When more is less and why three really is a magic number

When more is less and why three really is a magic number


How many benefits should we list about ourselves when we are trying to convince a customer to do business with us? More must surely be better, right? It’s one of the most common questions I get when helping clients design websites and collateral and now there’s an answer – three.

Researchers hypothesised that including more than three points affirming your greatness would end up undermining the effectiveness of your proposition.

Why? You doth protest too much.

It seems the more we preach about ourselves, the more likely we are to trigger scepticism in customers wary of persuasive tactics.

In a series of experiments, participants were asked to rate their reaction to statements about products, potential romantic partners, in-store advertising and even politicians.

This is how one of the statements asked about shampoo, for instance.

“Imagine you are reading one of your favourite magazines and an ad for a new brand of shampoo catches your attention. You decide to read the ad carefully to see if it is worth switching to this new product. The ad says this new shampoo does the following…”

One, two, three, four, five or six substantiation points then followed the statement.


The sweet spot is three


Results showed that consumers perceived four or more positive claims as less positive than three positive claims, and that three was better than one or two. Think of it as an inverted U where performance improves as you increase to three, but falls once you’ve passed this magical tipping point.

The results also indicated that the negative effect of too many claims is related to how ‘on guard’ people are about being persuaded. If they are pre-occupied by something else (in research they were asked to memorise a seven digit number) they forgot to be sceptical and the number of claims didn’t have the same significance.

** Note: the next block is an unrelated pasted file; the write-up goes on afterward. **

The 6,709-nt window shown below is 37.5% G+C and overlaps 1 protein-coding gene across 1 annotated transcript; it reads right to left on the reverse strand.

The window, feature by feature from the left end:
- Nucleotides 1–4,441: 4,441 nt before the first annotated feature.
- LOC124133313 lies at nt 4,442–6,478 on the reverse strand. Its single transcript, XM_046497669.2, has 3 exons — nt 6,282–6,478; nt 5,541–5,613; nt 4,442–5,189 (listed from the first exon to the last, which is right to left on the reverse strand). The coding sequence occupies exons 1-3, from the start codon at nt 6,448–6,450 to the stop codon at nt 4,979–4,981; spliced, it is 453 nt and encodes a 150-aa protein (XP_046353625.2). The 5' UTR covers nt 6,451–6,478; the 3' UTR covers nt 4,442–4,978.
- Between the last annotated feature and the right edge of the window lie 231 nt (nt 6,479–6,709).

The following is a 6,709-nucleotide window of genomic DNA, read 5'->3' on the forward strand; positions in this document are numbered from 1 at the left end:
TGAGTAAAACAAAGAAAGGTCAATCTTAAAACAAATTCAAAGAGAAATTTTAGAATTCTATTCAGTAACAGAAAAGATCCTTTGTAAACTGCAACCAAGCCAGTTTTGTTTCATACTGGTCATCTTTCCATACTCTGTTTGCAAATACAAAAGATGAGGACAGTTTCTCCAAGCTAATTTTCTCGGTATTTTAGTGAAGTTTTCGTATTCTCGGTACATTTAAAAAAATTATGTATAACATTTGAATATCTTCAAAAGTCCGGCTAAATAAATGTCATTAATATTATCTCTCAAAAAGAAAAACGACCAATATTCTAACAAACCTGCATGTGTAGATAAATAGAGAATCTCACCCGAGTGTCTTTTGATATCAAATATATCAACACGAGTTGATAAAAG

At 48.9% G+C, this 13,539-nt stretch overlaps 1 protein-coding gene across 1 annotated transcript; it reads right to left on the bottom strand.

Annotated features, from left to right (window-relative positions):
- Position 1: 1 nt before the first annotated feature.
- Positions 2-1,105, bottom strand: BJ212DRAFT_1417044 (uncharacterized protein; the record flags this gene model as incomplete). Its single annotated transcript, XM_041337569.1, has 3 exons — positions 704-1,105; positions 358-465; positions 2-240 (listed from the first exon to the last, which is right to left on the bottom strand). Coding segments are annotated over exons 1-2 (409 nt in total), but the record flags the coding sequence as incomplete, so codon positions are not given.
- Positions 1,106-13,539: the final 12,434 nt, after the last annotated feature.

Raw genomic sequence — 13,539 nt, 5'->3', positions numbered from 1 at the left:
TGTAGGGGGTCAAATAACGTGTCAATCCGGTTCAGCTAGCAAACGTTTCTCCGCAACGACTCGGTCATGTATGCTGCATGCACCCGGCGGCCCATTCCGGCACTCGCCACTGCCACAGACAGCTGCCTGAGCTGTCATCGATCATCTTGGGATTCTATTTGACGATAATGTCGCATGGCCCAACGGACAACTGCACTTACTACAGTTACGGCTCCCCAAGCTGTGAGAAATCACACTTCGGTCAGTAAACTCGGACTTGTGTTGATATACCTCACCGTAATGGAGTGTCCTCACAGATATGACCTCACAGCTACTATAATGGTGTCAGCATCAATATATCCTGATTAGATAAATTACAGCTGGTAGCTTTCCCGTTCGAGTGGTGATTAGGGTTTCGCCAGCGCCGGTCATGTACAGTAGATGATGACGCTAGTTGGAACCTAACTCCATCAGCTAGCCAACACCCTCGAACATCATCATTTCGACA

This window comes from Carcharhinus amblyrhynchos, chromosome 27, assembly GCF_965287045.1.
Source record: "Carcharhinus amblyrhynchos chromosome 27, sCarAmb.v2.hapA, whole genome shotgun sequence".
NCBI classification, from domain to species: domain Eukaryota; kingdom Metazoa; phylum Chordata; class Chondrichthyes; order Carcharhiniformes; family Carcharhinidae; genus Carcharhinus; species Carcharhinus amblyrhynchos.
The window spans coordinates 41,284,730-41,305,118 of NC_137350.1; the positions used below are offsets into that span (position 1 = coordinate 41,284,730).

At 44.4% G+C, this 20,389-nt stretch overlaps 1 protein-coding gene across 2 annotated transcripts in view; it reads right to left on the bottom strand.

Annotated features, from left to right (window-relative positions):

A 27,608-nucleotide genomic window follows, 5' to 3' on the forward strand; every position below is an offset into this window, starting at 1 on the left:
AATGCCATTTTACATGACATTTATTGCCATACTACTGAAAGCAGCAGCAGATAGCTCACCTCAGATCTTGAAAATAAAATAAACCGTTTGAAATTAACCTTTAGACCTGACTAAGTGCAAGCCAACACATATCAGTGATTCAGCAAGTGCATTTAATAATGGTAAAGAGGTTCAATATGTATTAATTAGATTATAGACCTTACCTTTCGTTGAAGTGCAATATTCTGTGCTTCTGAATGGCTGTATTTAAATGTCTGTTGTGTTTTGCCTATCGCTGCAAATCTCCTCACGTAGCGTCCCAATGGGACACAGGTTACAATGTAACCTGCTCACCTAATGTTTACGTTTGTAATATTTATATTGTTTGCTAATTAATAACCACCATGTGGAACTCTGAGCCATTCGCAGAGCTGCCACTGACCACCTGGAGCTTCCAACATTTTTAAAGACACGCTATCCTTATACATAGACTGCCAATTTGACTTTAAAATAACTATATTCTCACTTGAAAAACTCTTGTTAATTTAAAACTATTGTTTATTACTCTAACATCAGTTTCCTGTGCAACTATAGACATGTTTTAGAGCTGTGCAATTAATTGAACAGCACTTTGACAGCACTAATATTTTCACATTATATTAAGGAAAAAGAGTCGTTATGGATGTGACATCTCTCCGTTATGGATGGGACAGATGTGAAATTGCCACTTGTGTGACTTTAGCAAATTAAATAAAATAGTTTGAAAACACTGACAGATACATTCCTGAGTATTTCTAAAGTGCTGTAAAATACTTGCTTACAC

Before you race off to apply these findings…


A caveat about this research – it was based on self-reports, so participants gave a rating of their reaction. Giving an indication of their intended rather than real behaviour might well have been their honest answer, but as I’ve noted previously (here and here) there is often a gap between what people say and what they do.

Therefore if you are thinking of applying this research to your collateral or website, I would recommend setting up an A/B test where everything but the number of claims stays the same and you record the observed, actual behavioural response.

So, the lessons are;

  • Three is best
  • May depend on how pre-occupied people are
  • Test real behaviour

 Bri Williams runs People Patterns, a consultancy specialising in the application of behavioural economics to everyday business issues.


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